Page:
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Context & Problem

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I. Research Question Background
 
After grading short answer exams in my classes, I would identify concepts that multiple students would get incorrect. In an effort to aid the students , handouts were developed to review these concepts and provided when the exams were returned. Students started asking for these handouts prior to exams to aid them in their studying. As more of these “knowledge” maps were developed, they were provided to students at the beginning of the quarter. Students tended to like these summaries, as comments on the instructor evaluation forms included:
 
“Those flow sheets help a lot.”
“Handouts are an excellent help”
“More study sheets – those are good”
“Good review sheets”
“I like those short handouts for better understanding, it really helps.”
“I like the recent handouts.”
“I like the handouts.”
                “Handouts are very good.”
 
II. Research questions
 
                1. For what reasons did students find them helpful (knowledge/relationships, etc.)? Are these reasons consistent with those found in the literature for k-maps? Did students with different learning styles report them to be helpful? Was it for the same reasons? Are they as useful when provided with a different instructor?
                                a. Did they use them after the course?
                                b. Are they comfortable with the format?
 
                2.  How do knowledge maps impact student learning?
                                a. Higher level knowledge (meaningful learning)?
                                b. Content knowledge?
                                c. Retention of knowledge (over time)?
 
                3. Is impact of knowledge map affected by student learning style/background?
 
                4. How do students view the use of knowledge maps in comparison to other methods in which the same information is presented?
               
III. Assessment Ideas (embed and make electronic if possible).
 
Focus Group –
                Did you refer to the maps in subsequent courses/work?
                Did you ever make your own map?
                Provide incorrect ones and have students correct them?
                Would students who had another instructor also report them to be useful?
                Knowledge map vs a concept map?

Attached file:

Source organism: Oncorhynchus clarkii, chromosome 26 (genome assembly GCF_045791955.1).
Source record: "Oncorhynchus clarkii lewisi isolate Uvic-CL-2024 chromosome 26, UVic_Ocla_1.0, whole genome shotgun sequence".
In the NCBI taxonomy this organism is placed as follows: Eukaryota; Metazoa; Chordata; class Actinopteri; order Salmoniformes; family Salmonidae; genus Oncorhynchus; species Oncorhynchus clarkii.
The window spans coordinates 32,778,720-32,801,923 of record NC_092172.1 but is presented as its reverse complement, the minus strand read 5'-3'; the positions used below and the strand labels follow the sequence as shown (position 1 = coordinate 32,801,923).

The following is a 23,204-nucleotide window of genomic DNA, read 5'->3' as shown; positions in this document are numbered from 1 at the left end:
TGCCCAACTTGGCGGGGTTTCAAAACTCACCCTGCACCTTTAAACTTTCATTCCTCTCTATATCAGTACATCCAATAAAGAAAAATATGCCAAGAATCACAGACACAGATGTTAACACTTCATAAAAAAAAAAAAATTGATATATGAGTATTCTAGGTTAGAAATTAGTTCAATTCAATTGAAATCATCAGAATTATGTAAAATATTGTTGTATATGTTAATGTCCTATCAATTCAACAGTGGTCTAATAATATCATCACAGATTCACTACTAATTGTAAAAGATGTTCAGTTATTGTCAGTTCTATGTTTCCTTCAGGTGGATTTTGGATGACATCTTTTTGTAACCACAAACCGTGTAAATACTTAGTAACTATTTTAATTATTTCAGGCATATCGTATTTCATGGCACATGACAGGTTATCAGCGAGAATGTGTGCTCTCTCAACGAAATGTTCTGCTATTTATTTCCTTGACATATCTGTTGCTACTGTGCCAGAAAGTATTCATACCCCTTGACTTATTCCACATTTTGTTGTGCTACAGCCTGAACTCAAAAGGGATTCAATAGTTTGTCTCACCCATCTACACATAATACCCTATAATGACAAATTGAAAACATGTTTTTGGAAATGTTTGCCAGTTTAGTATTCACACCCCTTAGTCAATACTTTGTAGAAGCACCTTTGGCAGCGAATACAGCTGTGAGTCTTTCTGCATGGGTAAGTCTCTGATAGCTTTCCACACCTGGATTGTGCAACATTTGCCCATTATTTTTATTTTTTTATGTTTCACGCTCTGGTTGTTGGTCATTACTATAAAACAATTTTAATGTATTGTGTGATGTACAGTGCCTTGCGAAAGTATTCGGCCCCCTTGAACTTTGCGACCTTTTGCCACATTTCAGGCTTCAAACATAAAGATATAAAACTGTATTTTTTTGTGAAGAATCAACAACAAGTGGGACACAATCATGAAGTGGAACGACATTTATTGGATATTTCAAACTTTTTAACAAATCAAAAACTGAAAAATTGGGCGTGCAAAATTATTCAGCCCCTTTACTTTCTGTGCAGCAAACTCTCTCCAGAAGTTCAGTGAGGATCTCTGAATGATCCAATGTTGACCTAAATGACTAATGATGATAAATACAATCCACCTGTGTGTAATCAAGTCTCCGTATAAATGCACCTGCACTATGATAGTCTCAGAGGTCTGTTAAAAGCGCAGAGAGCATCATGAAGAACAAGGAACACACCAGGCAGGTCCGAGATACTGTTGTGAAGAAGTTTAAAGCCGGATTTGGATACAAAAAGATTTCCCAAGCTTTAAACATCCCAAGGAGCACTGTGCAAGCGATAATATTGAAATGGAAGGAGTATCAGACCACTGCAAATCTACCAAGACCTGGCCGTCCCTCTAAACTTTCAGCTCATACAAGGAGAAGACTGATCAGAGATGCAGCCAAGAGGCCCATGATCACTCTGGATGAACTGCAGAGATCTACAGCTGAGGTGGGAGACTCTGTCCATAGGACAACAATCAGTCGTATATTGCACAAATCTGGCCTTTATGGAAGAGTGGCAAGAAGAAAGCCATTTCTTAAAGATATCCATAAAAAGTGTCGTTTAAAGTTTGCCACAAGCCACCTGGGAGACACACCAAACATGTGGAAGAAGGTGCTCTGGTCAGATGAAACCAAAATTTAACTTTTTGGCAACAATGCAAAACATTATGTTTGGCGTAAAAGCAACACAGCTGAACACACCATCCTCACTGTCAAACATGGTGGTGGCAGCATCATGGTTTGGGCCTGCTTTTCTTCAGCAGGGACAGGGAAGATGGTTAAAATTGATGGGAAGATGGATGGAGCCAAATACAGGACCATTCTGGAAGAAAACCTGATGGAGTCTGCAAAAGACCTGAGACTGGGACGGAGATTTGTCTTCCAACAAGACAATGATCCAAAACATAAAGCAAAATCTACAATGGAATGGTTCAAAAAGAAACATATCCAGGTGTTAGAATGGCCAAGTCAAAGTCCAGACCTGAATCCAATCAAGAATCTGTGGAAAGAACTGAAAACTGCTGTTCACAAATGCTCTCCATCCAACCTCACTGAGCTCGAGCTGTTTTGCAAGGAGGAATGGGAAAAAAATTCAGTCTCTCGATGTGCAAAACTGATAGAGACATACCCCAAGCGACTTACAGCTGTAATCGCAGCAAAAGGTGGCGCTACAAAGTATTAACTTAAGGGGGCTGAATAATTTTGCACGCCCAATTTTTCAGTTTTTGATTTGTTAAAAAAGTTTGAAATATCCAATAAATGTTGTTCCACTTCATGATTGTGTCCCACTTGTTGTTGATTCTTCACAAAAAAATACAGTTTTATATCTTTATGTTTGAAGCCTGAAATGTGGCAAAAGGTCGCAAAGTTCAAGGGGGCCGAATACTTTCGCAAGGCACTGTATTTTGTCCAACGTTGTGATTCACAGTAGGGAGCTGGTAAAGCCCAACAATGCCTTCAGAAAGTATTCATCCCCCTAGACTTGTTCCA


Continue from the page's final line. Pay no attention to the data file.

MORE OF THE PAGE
A. Types of data
 
                1. Qualitative: Presentations, portfolios, concept maps, interviews, focus groups
 
                2. Quantitative: Exams, surveys, anything graded with a rubric
 
                                a. Concept assessment exam – used to measure a gain in student learning/knowledge. Use one that is validated in order to make sure that people believe your work.
 
                                b. Attitude surveys measure student attitudes about science, etc. in comparison to experts.
 
 
 
B. Application of Bloom’s Taxonomy
 
1. “Bloom” the questions. Have students bloom some of the questions as well to understand where the class is heading. Have others “bloom” as well to compare.
 
C. Concept maps
 
                1. Can be used for both instruction as well as assessment.
 
                2. Scoring is used to look at conceptual change.
 
                3. Look at landmark paper if interested (Ruiz-Primo and R. Shavelson. J. Res. Sci. Teaching. 33:569-600, 1996).
 
D. Rubrics can be useful for grading and assessment
 
                1. Adapt published rubrics
 
                2. Use Rubistar to create new rubrics
 
E. Qualitative data
 
                1. Inductive vs. deductive process
 
                2. Interviews should be coded/tagged and categorized thematically.
                                -- member check findings.
 
IV. IRB
 
                Must get IRB approval before starting the study.
 
 
 
VI. Study Design
 
                1. Use surveys
                2. Consider interviews/talk alouds
             
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Viewing 7 of 7 comments: view all
It might be better to interview students than to do focus groups. In this way, you might gain some insights about individual's learning styles and how they relate to the knowledge maps.
Posted 15:25, 17 Jul 2009
So, how quickly are you going to get the knowledge maps out for the rest of us? Looks like an excellent tool; I'd be surprised if it doesn't enhance learning. edited 15:28, 17 Jul 2009
Posted 15:27, 17 Jul 2009
nice job on condensing your presentation-- you kept nicely to time- nice and concise
Posted 15:28, 17 Jul 2009
I concur with Loretta. More depth will be very good. And you don't have many students which is good.
Posted 15:29, 17 Jul 2009
Nice retrospective study - gives students time to reflect on the benefits of your knowledge maps
You might consider having knowledge maps available for students to do a "think aloud" about the benefits of knowledge maps.
Focus groups - whenever you get the opportunity for students to talk to you one on one use it, ask them specifically about the value of your maps not just to debug the survey. Or see if you can add structured interviews to student surveys.
Posted 15:32, 17 Jul 2009
looks good. please include your master's students as well.
Posted 15:33, 17 Jul 2009
When you conduct your initial survey and ask about what was favorable/ unfavorable in the course, then you ask about the use of the knowledge maps, do you also ask students about other delivery methods?
Posted 15:35, 17 Jul 2009
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